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Discussion Starter · #1 ·
gents,

I love this board and and have been a daily visitor since I joined five years ago, but recently I feel that due to the disproportionate number of posts highlighting reliability issues and breakdowns, I fell like every time I logon I am left wondering what can go wrong with my car!

I guess if we ran the numbers, statistics would show that 2 or 3 yrs ago, when the e60/61 was at an earlier stage of its lifecycle, people were more interested in posting kills, races and mods than questions about reliability and repairs.

whats my point? not sure!
 

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When you drive any type of car you will have some mechanical issues, especially with a higher end cars. These are complex creatures and at times things could go wrong.
In the bigger scheme of things, I have not seen what you are describing about the M5-e60. It is a very reliable car. You should not be paralized from enjoying your car by thinking that something is going to go wrong. If that is the issue you are having, then you might want to own a honda or a toyota and stop worrying. Life is way too short.
 

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Discussion Starter · #3 ·
sanchezdds,

you are right, life is too short to worry, but if you haven't seen any evidence of reliability issues on this board, then you must be looking at different board buddy.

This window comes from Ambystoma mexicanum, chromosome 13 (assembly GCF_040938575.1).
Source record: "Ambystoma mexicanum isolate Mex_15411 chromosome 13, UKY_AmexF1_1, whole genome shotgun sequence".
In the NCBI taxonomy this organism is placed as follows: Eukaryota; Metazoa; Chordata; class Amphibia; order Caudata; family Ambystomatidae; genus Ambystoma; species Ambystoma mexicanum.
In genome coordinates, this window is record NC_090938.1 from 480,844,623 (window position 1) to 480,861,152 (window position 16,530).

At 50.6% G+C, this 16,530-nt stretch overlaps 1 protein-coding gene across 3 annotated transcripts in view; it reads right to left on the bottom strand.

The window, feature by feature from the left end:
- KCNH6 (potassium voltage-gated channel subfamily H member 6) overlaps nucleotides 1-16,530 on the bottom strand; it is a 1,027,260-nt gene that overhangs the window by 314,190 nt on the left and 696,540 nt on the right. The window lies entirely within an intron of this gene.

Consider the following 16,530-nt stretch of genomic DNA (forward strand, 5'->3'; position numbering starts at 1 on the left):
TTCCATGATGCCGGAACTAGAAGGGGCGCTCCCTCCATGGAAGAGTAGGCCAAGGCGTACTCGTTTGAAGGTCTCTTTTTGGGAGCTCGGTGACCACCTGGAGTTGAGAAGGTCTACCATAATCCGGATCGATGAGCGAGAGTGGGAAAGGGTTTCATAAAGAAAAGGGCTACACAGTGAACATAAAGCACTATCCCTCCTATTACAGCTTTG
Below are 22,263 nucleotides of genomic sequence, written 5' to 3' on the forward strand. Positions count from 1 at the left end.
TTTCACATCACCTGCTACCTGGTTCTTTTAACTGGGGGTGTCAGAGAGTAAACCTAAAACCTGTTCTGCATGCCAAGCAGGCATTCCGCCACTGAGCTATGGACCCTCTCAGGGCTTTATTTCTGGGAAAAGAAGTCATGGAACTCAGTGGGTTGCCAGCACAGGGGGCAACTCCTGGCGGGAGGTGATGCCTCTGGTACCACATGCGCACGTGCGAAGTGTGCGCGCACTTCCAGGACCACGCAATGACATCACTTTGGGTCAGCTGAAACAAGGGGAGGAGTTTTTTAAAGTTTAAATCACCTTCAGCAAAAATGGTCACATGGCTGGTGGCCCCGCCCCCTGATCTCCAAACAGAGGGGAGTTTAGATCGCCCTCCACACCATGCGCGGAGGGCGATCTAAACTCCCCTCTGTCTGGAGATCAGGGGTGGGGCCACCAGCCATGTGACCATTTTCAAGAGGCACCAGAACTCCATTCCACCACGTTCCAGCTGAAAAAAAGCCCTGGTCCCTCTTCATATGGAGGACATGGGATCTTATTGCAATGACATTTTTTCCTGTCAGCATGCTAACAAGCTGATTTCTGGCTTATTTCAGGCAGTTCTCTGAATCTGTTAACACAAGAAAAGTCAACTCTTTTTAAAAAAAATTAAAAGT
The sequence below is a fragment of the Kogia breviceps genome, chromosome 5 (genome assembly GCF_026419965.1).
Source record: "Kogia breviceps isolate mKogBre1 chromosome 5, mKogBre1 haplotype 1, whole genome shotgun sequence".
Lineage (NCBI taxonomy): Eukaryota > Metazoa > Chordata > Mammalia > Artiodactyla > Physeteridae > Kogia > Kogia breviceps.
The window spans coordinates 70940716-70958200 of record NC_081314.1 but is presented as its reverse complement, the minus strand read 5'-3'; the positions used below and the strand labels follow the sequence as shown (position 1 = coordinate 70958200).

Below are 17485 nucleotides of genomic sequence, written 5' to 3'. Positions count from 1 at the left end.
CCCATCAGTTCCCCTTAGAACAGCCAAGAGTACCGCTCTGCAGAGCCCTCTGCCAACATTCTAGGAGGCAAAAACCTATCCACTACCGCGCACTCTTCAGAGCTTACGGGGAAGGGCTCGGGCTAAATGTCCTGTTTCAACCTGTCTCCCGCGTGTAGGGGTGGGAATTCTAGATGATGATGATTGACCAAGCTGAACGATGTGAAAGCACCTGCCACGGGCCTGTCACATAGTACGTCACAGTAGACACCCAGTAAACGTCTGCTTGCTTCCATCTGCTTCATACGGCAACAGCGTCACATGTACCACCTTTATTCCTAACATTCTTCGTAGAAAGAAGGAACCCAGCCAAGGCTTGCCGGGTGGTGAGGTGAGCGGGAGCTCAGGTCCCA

I also agree that these are complex creatures and that things do go wrong with high end performance beasts.

and by the way I do own a toyota (in the form of a lexus) for reliability and peace of mind.
 

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I don't do anything crazy that I would know it breaks my car or shorten it's life. Other than that, I drive it the way it's been designed to be driven! If something breaks down, then I worry about that item, if not........I enjoy the beast.
Over all, I think this vehicle is very reliable. I have NEVER had any issues with it!
 

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Discussion Starter · #5 · (Edited)
V10PWR,

Agreed. i have driven this car hard for 55000 kms and never had a breakdown. So i feel what you're saying.

my point is that reading about all these nightmares on the board keeps you guessing about when its gonna happen to you!
 

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I have read some of the issues, and I have taken a mental note of some! All I can do is just be aware of signs of break down and prevent what could be prevented from breaking! Other than that, there are only 2 choices That I can think of:
1. Park the car in garage, and just make sure the battery doesn’t die after some time! (Which is another issue!):sad1:
2. Get rid of it, and when I am complementing someone else’s ride, tell him “I used to have one!”??????<?xml:namespace prefix = o ns = "urn:schemas-microsoft-com<img src=" /><o:p></o:p>
What else could be done?
Of course I am talking about a vehicle that is within its life expectancy!
 

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Obviously, when you own something as expensive as an M5 it does cross your mind. Let it cross your mind and make it go on its way. Don't inhibit yourself from really enjoying the fruits of your labor. Get in the car and enjoy that you own an M5.
 
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My thoughts as well (sorry, it's long)